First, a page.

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December 14th, 2011 RICHARD SPEER | Visual Arts
 

David Geiser, Fertile Ground

visarts.box.sporetti_3806SPORETTI

A longtime staple of the Butters Gallery stable, painter David Geiser takes off in fresh directions in the thought-provoking exhibition Fertile Ground. Based on Long Island, the artist works in a studio a stone’s throw away from the late Jackson Pollock’s old stomping grounds. Not insignificantly, Geiser’s modus operandi owes more than a little to the gestural abandon pioneered by the iconic abstract expressionist. Deploying oil paint and other media to conjure vivid fantasias on natural processes, Geiser is a veritable guru of goop, splashing, splattering and dripping his materials onto wooden panels to evoke the messy spillages of magma, the movements of tectonic plates, and the viscous biological dreck seeping through our innards. Overlaying geological and physical imagery has been Geiser’s stock and store for decades.

But with this exhibition, the artist changes his narrative for the first time. Instead of using paint to transliterate the language of nature, he simply uses paint to talk about paint itself. His employment of gold leaf in works such as Feathers heightens the unadulterated materiality of this new approach. In Untitled (3), he starts out with a typical Geiser technique, layering chalky red pigment over a cobalt underpainting, but then pointedly applies a gesture of thick, creamy impasto across the composition. This gesture does not appear spontaneous; it does not have the flow of molten ore or mucous; rather, it painstakingly evokes the history of 20th century painting in a way the late, great critic Clement Greenberg would have approved of. It is an endeavor not just to approximate natural processes, but to transcend them. It is a visual poem extolling the beauty of paint qua paint.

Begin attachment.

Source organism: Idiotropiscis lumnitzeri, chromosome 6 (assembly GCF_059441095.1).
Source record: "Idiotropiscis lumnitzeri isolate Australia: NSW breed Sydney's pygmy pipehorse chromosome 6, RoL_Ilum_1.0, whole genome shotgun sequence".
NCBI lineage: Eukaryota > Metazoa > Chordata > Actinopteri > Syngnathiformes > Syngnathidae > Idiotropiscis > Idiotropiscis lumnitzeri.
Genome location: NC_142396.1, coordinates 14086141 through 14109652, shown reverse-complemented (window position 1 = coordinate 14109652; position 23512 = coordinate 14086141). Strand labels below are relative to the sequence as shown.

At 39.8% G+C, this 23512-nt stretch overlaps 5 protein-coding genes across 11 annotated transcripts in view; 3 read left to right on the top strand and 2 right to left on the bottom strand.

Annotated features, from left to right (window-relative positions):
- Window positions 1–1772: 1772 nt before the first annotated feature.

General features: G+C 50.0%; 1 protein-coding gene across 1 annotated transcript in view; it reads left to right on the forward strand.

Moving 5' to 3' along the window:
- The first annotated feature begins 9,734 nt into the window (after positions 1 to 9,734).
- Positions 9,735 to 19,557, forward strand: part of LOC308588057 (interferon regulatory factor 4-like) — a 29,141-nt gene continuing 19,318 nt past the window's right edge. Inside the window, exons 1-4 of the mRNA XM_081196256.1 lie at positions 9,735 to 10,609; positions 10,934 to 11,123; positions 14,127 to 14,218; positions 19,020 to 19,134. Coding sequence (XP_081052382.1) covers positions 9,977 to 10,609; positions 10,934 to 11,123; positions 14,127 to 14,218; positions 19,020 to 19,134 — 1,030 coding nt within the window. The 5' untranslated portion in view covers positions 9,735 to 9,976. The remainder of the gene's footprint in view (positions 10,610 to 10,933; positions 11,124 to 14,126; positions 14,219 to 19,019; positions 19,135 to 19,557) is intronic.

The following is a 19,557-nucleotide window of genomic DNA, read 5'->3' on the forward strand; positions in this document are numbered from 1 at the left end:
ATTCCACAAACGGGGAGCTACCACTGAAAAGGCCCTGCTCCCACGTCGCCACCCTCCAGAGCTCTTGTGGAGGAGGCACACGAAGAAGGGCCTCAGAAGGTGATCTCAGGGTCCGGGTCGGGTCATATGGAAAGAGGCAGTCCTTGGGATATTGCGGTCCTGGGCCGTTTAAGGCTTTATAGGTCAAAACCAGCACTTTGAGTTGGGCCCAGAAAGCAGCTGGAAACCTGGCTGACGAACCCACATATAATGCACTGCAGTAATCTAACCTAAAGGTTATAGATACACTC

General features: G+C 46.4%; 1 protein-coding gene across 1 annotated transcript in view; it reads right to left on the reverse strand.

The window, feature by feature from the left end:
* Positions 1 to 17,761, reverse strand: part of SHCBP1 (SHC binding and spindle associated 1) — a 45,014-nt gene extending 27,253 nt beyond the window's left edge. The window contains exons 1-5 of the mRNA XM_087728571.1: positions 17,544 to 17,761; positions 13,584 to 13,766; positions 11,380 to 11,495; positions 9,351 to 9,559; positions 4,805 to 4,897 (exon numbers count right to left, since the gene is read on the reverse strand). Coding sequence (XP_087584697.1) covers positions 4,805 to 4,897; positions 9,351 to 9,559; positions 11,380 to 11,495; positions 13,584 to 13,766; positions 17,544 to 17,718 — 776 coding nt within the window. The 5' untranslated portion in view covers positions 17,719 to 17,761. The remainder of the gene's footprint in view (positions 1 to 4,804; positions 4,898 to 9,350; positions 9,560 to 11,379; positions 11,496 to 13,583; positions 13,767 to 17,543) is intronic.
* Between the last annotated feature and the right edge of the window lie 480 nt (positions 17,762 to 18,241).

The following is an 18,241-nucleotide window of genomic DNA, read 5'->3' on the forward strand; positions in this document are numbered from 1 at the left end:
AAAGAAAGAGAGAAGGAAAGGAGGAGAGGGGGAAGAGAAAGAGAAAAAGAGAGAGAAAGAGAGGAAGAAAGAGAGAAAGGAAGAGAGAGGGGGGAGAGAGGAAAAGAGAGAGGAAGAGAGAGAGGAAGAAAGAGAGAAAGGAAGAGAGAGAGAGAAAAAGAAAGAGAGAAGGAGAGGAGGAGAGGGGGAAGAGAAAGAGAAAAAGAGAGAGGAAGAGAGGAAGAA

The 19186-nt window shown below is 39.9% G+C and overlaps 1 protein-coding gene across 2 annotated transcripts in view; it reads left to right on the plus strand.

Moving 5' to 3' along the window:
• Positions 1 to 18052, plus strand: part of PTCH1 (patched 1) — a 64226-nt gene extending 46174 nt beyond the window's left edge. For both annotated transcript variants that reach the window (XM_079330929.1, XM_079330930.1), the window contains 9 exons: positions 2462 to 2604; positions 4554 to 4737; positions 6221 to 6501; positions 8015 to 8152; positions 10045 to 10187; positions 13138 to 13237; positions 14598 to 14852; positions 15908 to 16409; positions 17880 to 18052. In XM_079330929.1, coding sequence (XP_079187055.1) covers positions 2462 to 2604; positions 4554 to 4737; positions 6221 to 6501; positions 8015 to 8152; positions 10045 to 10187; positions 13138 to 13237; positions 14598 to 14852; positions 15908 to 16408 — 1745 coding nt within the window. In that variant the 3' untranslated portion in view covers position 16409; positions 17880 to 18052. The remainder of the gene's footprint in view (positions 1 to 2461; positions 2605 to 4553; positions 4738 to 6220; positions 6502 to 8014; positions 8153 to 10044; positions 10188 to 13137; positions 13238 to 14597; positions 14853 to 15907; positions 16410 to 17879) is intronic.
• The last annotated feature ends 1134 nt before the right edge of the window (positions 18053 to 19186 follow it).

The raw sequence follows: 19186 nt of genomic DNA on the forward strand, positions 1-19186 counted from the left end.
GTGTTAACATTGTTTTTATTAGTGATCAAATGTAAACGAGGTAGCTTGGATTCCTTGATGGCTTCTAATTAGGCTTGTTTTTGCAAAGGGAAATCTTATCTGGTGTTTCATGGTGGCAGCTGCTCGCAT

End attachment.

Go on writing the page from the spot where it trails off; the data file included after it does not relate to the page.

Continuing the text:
In other works, such as the expansively horizontal (8 feet long!) Sporetti, Geiser waxes rhapsodic about cobalt and cerulean blue. He does not handle this chromatic counterposition the way nature would; there is no gradual transition mimicking the gradation of blues in the sky or ocean. No, Geiser places the change abruptly at the composition’s midpoint. If you want to revel in nature, he seems to suggest, go out into the mountains, the plains, the fields and streams. If you aim to revel in art, you need only venture into a gallery with your eyes and mind open.


SEE IT: Fertile Ground is showing at Butters Gallery, 520 NW Davis St., 2nd floor, 248-9378, buttersgallery.com. Closes Jan. 28.

 
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